Long limbs stretched out on a floral sofa in the library of SoHo's Crosby Street Hotel, Bobby Cannavale looks like a bull in a china shop. Slim at 6'2", in a navy Rag & Bone sweater and J Brand jeans, he's a handsome, stylish bull, not so much changed since he broke out on Third Watch back in 1999 as Bobby Caffey, the puppy dog-eyed paramedic with a heart of gold. But a bull nonetheless.
Cannavale, who stars in next month's summer blockbuster Ant-Man with Paul Rudd, has made a career of playing the heavy: the heavy-handed sweetheart in The Station Agent, the heavy-fisted hood Gyp Rosetti in Boardwalk Empire, the hard-charging litigator in Broadway's Glengarry Glen Ross. But as often as not, he's played against type too. "I always had the same idea, even when I was young," he says in his charming Jersey bellow, tucking lustily into a cheeseburger. "I want to play everything." And he has. He won one of his two Emmys for his portrayal of Will's long-term boyfriend Vince in Will & Grace, sang and danced in Annie, and, in the recent comedy Adult Beginners, brought nuance and depth to the role of Danny, the supportive husband of Justine, played by Rose Byrne. On that one, though, he's had practice. The two have been dating for the past three years.
Shattering the hush of a few tea-sipping guests, Cannavale holds forth on his unlikely journey and living life to the fullest.
At 45, a time when many men are resigning themselves to slowly growing wider and softer, you're starting to do action films. Why?
During my whole career, friends have been calling me, asking, "Can you do this? Can you do that?" I've known Paul [Rudd] for a long time. We're drinking buddies. When he was working on Ant-Man, Paul called me up and said, "Dude, Marvel is going to call you tomorrow. Take the part. Trust me. It's going to be great." So I did.
You began acting seriously at a tender age, yet you didn't grow up in a theater household. How did you get started?
My dad worked at a mechanical factory for 35 years. I grew up in Union City, N.J. My mother is a social worker. My sister runs a 7-Eleven, and my brother is a detox counselor. They had no predilection for the arts. But from a very young age, I really, really loved theater. When I was around 13, I used to tag along with my cousins when they came into the city. They'd go off to do their own thing, and I'd go see plays.
Who inspired you at the time?
When I saw John Turturro in Danny and the Deep Blue Sea, I realized that was the kind of actor I wanted to be. He scared the bejesus out of everybody in the theater. I was terrified.
Turturro has a very specific look, but he, like you, resists typecasting.
I noticed very quickly I was being asked to play the same kinds of roles, a sort of Italian-American chooch or a Latin street thug. But I'm just not interested in doing the same thing again and again. Some actors want to keep riding the horse that made them famous, but it's not interesting to me. I like to turn an archetype on its head. That's what I loved about my character Chili in Blue Jasmine. One, it's Woody Allen. Two, he's a great writer, so even though my character is a grease monkey who wears True Religion jeans with a white belt, his language is very against type. He's clearly been to therapy.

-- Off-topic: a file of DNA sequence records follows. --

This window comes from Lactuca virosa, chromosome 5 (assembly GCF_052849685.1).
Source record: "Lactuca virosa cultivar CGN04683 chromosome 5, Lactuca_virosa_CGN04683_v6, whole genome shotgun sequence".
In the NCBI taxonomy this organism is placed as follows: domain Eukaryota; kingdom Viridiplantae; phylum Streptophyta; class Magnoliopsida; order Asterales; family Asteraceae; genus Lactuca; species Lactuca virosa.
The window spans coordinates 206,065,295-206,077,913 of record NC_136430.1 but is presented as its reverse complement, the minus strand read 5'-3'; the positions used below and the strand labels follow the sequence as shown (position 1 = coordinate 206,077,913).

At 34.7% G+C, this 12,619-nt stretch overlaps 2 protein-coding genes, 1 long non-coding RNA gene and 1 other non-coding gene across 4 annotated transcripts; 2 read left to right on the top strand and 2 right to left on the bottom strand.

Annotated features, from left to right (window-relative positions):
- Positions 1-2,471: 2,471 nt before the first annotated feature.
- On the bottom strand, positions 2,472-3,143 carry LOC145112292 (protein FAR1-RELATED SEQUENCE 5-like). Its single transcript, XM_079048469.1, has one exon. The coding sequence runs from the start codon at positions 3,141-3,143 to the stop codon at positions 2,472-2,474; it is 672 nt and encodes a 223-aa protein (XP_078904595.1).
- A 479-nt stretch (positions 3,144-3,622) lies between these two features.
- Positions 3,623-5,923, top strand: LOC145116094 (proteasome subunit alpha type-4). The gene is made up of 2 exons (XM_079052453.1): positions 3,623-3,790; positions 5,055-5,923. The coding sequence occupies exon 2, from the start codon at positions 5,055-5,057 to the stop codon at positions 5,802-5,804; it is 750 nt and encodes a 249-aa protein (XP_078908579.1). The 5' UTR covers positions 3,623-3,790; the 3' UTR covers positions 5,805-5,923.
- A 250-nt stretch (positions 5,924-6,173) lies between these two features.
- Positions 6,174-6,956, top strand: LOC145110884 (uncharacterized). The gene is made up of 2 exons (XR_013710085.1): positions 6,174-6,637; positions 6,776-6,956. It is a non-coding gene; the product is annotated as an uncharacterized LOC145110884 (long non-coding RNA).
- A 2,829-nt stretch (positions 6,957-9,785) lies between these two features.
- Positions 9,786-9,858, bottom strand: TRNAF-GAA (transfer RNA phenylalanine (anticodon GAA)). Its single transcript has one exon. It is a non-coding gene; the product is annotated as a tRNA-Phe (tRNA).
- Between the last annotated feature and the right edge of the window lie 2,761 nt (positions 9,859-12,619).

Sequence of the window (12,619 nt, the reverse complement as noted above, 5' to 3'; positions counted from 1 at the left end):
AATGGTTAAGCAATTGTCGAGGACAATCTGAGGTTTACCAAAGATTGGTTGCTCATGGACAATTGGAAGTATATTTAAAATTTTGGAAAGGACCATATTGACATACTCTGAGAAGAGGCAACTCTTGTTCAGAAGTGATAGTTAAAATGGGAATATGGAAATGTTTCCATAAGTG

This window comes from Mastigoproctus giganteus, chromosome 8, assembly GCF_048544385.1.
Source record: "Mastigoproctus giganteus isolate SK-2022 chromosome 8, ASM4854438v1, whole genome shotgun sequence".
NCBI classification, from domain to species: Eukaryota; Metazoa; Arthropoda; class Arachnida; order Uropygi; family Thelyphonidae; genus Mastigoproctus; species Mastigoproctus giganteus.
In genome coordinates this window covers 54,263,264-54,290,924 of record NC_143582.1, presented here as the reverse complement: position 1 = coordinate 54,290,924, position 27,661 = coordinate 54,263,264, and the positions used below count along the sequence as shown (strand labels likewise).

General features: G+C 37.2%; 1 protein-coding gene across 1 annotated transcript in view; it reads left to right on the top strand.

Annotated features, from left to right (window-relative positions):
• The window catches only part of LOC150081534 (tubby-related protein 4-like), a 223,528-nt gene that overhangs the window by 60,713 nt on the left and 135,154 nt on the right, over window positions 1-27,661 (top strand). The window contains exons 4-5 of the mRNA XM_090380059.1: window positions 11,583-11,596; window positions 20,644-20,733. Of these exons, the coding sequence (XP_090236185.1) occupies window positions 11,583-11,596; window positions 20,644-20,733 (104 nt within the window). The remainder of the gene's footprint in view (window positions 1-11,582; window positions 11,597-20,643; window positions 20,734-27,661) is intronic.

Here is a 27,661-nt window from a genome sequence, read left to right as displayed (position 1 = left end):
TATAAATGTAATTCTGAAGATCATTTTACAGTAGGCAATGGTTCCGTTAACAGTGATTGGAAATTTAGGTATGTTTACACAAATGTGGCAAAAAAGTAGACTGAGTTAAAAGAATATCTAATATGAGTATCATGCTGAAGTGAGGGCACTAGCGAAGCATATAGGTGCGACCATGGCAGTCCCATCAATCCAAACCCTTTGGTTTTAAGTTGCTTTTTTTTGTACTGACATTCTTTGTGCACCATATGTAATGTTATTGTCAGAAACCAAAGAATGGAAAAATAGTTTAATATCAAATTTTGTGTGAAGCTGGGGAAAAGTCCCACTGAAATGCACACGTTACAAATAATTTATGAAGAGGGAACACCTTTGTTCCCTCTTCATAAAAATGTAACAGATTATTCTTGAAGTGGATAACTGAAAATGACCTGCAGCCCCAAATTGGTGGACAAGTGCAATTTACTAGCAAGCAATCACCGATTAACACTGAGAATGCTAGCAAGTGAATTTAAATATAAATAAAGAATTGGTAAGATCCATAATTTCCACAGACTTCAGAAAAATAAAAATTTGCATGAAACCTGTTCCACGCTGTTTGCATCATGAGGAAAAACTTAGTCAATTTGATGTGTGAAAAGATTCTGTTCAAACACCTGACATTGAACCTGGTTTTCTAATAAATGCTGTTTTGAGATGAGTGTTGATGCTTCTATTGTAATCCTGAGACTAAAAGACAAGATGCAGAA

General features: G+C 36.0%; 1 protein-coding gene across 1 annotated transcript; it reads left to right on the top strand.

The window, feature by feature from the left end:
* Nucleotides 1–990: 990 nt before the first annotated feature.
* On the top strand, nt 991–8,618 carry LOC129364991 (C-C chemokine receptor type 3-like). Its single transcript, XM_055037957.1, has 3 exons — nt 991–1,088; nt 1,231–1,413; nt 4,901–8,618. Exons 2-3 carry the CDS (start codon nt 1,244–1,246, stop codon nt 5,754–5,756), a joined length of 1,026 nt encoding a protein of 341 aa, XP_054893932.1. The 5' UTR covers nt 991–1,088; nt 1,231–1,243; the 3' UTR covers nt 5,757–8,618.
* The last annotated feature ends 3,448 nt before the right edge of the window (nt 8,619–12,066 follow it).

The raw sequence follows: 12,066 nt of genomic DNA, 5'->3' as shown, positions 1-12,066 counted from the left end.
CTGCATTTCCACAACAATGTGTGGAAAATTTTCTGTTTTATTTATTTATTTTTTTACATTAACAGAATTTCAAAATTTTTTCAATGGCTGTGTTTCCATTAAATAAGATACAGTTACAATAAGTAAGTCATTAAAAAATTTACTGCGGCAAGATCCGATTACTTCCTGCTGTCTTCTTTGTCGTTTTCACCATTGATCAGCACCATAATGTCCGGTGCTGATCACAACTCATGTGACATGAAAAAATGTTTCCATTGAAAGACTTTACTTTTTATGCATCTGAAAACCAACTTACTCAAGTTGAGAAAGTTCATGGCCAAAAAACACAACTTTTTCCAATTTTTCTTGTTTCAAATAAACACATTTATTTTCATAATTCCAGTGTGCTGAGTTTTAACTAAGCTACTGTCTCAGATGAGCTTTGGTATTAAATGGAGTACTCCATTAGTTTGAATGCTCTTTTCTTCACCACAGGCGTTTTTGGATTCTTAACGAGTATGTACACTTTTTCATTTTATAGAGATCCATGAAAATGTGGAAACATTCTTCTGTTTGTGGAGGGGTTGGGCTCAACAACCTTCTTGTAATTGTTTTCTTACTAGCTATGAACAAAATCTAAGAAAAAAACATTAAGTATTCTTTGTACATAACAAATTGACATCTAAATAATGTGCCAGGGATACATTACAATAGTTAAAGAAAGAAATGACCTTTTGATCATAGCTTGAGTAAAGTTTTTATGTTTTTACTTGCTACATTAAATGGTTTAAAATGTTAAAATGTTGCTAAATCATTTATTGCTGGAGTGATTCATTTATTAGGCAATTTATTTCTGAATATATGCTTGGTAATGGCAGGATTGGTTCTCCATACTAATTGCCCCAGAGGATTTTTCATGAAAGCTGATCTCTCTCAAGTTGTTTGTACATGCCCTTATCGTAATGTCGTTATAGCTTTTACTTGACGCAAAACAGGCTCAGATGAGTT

There's always an element of Woody Allen in the characters he creates. In the same way, there seems to be a little Cannavale in every character you portray.
I learned a long time ago that what worked best for me is to bring some part of me to the character. Even in someone like Rosetti on Boardwalk Empire, who is about as far from me in real life as he can be, there's a part of me in there, a part I keep to myself. Somebody told me a long time ago that your character should always have a secret, and it's true. What makes someone compelling is what he or she hides.
Ant-Man is the closest you've gotten to the big-budget Hollywood blockbuster. But generally, you've stayed away from the meat grinder of Los Angeles.
I love New York. It's not like in Los Angeles; my friends and I don't go to parties together. We just hang out. I do readings with them. I do workshops with them. I still hang out with the same people since I worked as a bouncer at places like Café Society and the M.K. club and doing plays for no money. I didn't start work until 11 p.m. every night, so there was plenty I could do before then.
Were you a good bouncer?
I was playing the part, 100 percent. But I never told anyone I was an actor. Everybody's an actor, right? I didn't want to be that guy. So I played the part of someone who excels at being security. Do you know this guy Brian Atwood?
The shoe designer?
Yes. I don't know anything about women's shoes, but a couple of years ago I was at the CFDA Awards with Rose and all of a sudden I hear, "Hey, Bobby! Bobby!" I turn around, and it is Brian Atwood. We used to work the door together at M.K. club in the early '90s. I was like, "Holy sh—, dude! What are you doing here?" I had no idea he designed shoes. Rose said to me later, "How do you know Brian Atwood?"
So far you've done three movies with Rose. What's it like working with your steady?
It's great. She's one of those people who are just really good at acting. Like me, she doesn't spend a lot of time talking about it. She does her work quietly, but she makes choices nobody else would make.
For more handsome photos of Bobby Cannvale and to read his full feature, pick up the June issue of InStyle, available now on newsstands and for digital download.